Palazzo Vecchio ★★

The Sala della Udienza (Audience Hall) in the Palazzo Vecchio, frescoed by Francesco Salviati (1543–45) under a 1470s ceiling, Florence. (Photo by Véronique Debord-Lazaro)
The Sala della Udienza (Audience Hall) in the Palazzo Vecchio, frescoed by Francesco Salviati (1543–45) under a 1470s ceiling.

Florence's Palazzo Vecchio is a Gothic town hall decorated by Renaissance masters

The Palazzo Vecchio in Florence. (Photo by Gryffindor)
The Palazzo Vecchio.

The late 13th-century Palazzo Vecchio (Old Palace) is a imposing rough-hewn fortress in severe Gothic style, replete with crenellations and battlements and highlighted by a 308-foot campanile that was a supreme feat of engineering in its day.

It served as Florence's city hall for many years (a role it fulfills again today) and then home to Duke Cosimo I de' Medici (that's Giambologna's bronze statue of him on horseback anchoring the middle of Piazza della Signoria outside).

Cosimo I lived here for 10 years beginning in 1540, when much of the interior was remodeled to the elegant Renaissance style you see today, before moving to new accommodations in the Palazzo Pitti.

The palazzo courtyards

You enter (maybe; see "Tips" below) off Piazza della Signora (past a replica of Michelangelo's The David on the site where the real one once stood) and through the stunning entry courtyard, with intricately carved columns and extraordinarily colorful 16th-century frescos by Vasari.

In the center of the courtyard is a fountain of a Putto Holding a Dolphin, a copy of Verrocchio's original (which is displayed upstairs).

Beyond this is a more workaday open courtyard crowded with staircases and portcullis doors and, most importantly, the ticket and information office, where you can buy admission to the rooms upstairs (and sign up for the often spectacular tours; see "Tips" below).

The Salone dei Cinquecento (Hall of the 500)

The Salone dei 500 in the Palazzo Vecchio
The Salone dei 500 in the Palazzo Vecchio

The highlight of the interior is the massive first-floor Salone dei Cinquecento (Hall of the Five Hundred), whose rich frescoes by Vasari depict Florence's history, with an emphasis on the greatness of his patron, Cosimo I.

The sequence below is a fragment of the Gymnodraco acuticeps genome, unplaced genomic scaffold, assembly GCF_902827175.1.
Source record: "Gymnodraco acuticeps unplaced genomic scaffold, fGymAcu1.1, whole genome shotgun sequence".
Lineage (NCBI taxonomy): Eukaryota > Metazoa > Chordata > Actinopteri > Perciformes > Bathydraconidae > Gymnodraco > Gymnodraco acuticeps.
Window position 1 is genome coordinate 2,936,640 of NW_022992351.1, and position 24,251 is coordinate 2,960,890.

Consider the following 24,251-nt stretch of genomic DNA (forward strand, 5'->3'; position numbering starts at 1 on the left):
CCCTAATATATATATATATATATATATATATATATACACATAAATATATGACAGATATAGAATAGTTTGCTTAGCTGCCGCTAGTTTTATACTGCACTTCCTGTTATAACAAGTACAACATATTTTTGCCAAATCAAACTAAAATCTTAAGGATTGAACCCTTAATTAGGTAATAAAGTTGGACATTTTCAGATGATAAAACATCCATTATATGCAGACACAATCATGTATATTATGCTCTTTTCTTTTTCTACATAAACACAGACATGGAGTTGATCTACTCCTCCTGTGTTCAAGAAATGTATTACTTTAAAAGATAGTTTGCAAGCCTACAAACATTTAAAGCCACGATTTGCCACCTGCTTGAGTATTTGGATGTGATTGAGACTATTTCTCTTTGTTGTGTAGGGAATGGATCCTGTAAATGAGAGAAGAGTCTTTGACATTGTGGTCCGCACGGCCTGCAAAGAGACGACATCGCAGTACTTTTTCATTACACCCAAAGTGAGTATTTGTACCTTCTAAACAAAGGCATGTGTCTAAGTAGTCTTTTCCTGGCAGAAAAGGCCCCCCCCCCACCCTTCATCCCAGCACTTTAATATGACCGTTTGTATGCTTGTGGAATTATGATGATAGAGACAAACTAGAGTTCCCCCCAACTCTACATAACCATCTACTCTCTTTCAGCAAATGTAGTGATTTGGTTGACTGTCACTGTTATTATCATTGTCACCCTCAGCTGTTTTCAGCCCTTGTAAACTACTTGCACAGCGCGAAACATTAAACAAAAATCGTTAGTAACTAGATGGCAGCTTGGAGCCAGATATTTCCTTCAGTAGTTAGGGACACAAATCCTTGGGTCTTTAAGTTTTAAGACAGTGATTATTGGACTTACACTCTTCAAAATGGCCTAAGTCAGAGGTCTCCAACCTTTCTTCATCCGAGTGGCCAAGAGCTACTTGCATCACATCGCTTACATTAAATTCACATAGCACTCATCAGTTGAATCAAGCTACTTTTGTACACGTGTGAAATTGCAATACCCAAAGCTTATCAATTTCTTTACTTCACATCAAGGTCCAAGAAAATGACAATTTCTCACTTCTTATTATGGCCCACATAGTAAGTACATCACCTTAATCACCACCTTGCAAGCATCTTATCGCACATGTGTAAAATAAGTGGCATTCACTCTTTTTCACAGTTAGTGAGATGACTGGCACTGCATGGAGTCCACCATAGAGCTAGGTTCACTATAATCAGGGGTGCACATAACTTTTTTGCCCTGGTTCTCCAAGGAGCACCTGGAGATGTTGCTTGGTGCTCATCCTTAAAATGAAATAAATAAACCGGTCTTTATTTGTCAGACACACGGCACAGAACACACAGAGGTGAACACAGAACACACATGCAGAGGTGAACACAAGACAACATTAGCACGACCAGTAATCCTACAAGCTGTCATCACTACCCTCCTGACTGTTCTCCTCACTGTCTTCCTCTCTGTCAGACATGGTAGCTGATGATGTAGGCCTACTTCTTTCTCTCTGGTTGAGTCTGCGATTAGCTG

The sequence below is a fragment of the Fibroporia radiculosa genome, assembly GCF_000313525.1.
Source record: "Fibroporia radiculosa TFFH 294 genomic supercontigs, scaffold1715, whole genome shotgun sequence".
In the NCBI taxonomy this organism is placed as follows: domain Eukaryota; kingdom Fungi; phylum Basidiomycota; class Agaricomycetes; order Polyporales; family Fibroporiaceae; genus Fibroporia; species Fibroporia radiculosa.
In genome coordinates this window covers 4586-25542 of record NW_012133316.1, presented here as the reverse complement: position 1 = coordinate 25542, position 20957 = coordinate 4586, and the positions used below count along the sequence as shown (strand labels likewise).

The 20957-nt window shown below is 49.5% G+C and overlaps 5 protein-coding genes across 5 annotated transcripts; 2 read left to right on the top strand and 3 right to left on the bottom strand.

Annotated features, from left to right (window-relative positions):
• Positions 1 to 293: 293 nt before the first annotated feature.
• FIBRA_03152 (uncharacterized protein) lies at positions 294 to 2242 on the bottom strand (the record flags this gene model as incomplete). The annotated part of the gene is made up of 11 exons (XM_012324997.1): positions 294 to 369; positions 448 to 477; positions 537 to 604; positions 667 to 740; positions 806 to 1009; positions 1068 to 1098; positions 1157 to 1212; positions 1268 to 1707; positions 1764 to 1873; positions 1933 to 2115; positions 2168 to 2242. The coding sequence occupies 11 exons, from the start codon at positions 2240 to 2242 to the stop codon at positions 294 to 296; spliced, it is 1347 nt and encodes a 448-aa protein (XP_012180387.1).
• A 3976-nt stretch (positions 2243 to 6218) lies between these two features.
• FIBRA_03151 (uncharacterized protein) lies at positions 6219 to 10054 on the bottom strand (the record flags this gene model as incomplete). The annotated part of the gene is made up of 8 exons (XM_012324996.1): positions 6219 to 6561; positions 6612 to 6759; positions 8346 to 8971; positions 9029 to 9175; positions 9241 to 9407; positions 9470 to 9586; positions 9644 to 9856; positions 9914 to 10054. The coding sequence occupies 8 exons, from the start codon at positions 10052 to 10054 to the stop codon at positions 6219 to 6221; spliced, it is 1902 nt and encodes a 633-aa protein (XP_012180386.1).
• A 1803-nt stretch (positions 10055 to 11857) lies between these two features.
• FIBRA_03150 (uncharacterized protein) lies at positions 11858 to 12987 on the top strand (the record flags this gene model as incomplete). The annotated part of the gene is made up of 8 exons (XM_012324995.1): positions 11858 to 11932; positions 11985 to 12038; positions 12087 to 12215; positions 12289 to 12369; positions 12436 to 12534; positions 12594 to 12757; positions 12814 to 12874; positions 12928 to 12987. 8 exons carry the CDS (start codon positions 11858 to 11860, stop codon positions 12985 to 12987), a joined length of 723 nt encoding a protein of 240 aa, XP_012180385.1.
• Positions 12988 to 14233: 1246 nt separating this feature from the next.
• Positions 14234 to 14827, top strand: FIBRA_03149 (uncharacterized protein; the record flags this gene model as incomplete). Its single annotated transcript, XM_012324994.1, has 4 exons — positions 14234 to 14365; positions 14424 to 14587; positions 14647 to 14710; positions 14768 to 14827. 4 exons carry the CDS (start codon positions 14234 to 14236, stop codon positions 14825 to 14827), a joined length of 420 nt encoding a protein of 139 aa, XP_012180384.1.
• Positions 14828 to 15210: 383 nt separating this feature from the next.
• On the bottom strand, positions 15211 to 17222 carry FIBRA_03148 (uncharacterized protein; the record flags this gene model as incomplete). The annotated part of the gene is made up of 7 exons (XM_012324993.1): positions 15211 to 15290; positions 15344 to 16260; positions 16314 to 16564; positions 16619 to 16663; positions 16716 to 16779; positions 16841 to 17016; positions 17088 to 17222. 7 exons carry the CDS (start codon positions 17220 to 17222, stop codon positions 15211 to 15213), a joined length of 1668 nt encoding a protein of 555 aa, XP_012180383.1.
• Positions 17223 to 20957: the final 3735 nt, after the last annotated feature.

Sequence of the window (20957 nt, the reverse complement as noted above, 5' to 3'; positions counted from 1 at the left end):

Formerly the city's council chambers where the 500-man assembly once gathered, this grand hall is still used for government and civic functions.

There are several highlights in the huge room. The statue of The Genius of Victory is by Michelangelo (1533–34). Commissioned for the tomb of Pope Julius II, it was later acquired by the Medici from the artist's nephew and set up here. Its sinuous form (pictured below) inspired many of the Mannerist artists of the next generation.

Across the room from it stands Giambologna's plaster model for Virtue Overcoming Vice, commissioned to balance the Michelangelo.

The Studiolo of Francesco I the Palazzo Vecchio
The Studiolo of Francesco I.

Off one corner opens the tiny, barrel-vaulted Studiolo of Francesco I, an elaborately decorated private office and laboratory where Francesco, Cosimo I's eldest son and successor as Grand Duke, could indulge in his scientific and alchemy experiments surrounded by paintings of allegory, myth, the natural elements, and his own family by the likes of Vasari and Il Poppi.

(The wall paintings conceal cabinets for the Duke's instruments and experimental materials—the panel in the back right conceals a door leading into the secret stairs and hidden halls within the palazzo walls, which you can see on the special tours described under "Tips" below.)

The tragic tale of the frescoes you won't see in the Salone dei 500

The Genius of Victory sculpture by Michelangelo in the Palazzo Vecchio of Florence
The one Michelangelo they actually do have in the Palazzo Vecchio's Salone dei 500, his "Genius of Victory."

frescoes commissioned from the two greatest artistic Titans of Italian history. Leonardo da Vinci was to fresco one wall, and Michelangelo the other, with battle scenes showing Florence's past military victories.

Michelangelo completed the life-sized preparatory sketches called "cartoons" (because they were done on large paper, which in Italian is cartone) before being called to Rome by Pope Julius II (to "decorate" the ceiling of the Sistine Chapel).

His sketches were left in Florence, where they were studied and copied by many aspiring artists, most of whom decided to take home a piece here and there. Soon, nothing was left of these never-realized Michelangelo frescoes. All we know about them comes from a few copies made by artists I shall charitably call "less talented" than Michelangelo.

Da Vinci, on the other hand, got a good head start on his side of the room, but his frescoes were done in by the man's own eagerness to experiment. He mixed wax in with his pigments, but the resulting frescoes were not drying fast enough.

So, to speed up the drying, he had wood-fired braziers set up all along the base of the wall—then watched, in horror, as the heat melted the wax in the partly-finished frescoes and the images simply slid down off the wall to puddle on the floor.

Whether he started over again is unknown, since Leonardo left for Milan in 1506.

The Ducal Apartments on the second floor

Cappella di Eleonora, Palazzo Vecchio, Firenze